Floods in Continental Europe and record-dry May in boreal Finland are some of the on-going examples of climate change events under way. Despite progress made with the Paris Agreement and other instruments, more is needed to combat climate change impacts.
Today, Rewilding Europe, using funds from the European Investment Bank’s Natural Capital Finance Facility, and the Snowchange Cooperative unveil a transformative programme to restore biodiversity values and create new carbon sinks across boreal Finland. This will be achieved by restoring degraded wetlands and boreal forests back into health. Pilot sites are already operational and this re-wilding model has the potential to be replicated even up to 5 million hectares of degraded lands in Finland. The initiative also contains steps to address biodiversity loss and re-wilding opportunities with the Sámi, the only Indigenous peoples of Europe. New business models are a part of the initiative.
An innovative model
Of all the countries in Europe, Finland has the highest potential for carbon sequestration in its natural forests, peatlands and wetlands. With a growing global need to mitigate and offset carbon emissions and counter climate change, carbon credits could become an important tool for Finnish climate change policy and rural economic development. Rewilding of drained forests and rewetting of peatlands is an attractive strategy to combine climate adaptation with sustainable land-use models that support biodiversity, wildlife and nature-based economies such as tourism. With support from the European Investment Bank’s Natural Capital Finance Facility, Rewilding Europe and Snowchange Cooperative have started their work to secure, restore and protect Finland’s forests and wetlands using new forms of finance. Starting this process, up to € 1.2 million is expected be allocated over the next five years to expand the pilot stage. Across the 2020s the initiative is expected to be scaled up to thousands of hectares of restored wetlands as sinks and forests.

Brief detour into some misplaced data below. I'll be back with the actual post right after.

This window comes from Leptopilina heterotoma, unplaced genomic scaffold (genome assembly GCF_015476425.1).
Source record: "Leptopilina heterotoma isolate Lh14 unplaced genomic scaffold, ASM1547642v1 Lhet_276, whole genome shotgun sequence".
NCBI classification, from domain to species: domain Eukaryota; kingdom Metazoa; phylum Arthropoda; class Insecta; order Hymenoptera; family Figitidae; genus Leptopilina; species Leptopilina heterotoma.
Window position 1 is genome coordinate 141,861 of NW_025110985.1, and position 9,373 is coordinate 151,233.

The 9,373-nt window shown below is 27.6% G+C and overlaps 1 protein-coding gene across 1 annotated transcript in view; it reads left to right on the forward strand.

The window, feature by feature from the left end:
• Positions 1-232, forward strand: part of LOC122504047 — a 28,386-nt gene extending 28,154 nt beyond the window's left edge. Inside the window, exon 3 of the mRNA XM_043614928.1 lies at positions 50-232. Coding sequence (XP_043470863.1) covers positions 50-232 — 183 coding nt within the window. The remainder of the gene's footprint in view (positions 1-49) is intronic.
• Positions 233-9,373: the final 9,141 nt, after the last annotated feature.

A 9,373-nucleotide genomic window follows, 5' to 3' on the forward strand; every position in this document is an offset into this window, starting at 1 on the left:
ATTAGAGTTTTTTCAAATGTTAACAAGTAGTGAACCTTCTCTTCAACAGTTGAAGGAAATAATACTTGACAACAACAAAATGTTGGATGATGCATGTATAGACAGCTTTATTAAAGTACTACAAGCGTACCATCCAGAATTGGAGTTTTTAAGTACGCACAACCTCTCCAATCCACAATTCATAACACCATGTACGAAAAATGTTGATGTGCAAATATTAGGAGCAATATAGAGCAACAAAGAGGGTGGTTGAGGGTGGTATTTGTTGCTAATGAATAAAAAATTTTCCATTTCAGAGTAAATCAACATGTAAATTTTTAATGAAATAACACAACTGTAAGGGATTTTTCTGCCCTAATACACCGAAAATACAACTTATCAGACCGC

First pilot projects
Purchasing high natural value strategic locations aims to prove the ecological and socio-economic relevance of the rewilding model. In 2017 the Linnunsuo area (110 ha) at the source of the wider Jukajoki basin (9,000 ha) was chosen as the first test case for this new approach. Encouraged by the first results, three new pilot sites will become operational in 2018, covering 209 hectares but positively influencing another 19,000 ha. The project is now developing rewilding process and building income from carbon offsetting and other services. With the expected increase of the value of the carbon credits (from January 2019 the aviation sector will be obliged to monitor and offset their carbon footprint), our project aims to rapidly expand using funding from new investors following sustainable development and respect for community led restoration including the private sector.
There are over 5 million hectares of drained peatland in Finland, presenting an unprecedented opportunity to select high natural value locations for rewilding and restoring natural ecosystems and biodiversity. In these areas carbon sequestration and other socio-economic activities, like wildlife watching, water-storage at the source, improving water quality and sustainable harvesting of natural products are to be developed creating new jobs and skills whilst contributing tax payments.
Matthew McLuckie, Investment Manager of Rewilding Europe Capital and Timon Rutten, Head of Enterprise commented, “Restoring and rewilding valuable peatlands creates benefits for all Europeans. This ambitious transformational project aims to connect ecosystems, businesses and communities in collaboration to protect these natural landscapes and their ecosystem services. Not only focusing on climate change mitigation, the project partners are working to ensure these peatlands positively contribute to local communities and economies and support Finland in exceeding their environmental goals and commitments.”
New Model to Further the Community-Conserved Areas and Support Sámi Indigenous Communities
“This initiative is important for the community networks that Snowchange Cooperative represents”, says Tero Mustonen from the Snowchange Cooperative. “It allows for the advancement of new types of conservation that are respectful and supportive of the Indigenous and Community Conserved Areas – ICCA approach and provide for the local economy as well. We look forwards expanding this initiative in Finland over the next years”, he concludes. Already from the start some key sites within Sápmi, the Indigenous Sámi homeland have been chosen, and will be restored using Sámi knowledge and science. This advances climate equity and benefits to Indigenous communities within Europe.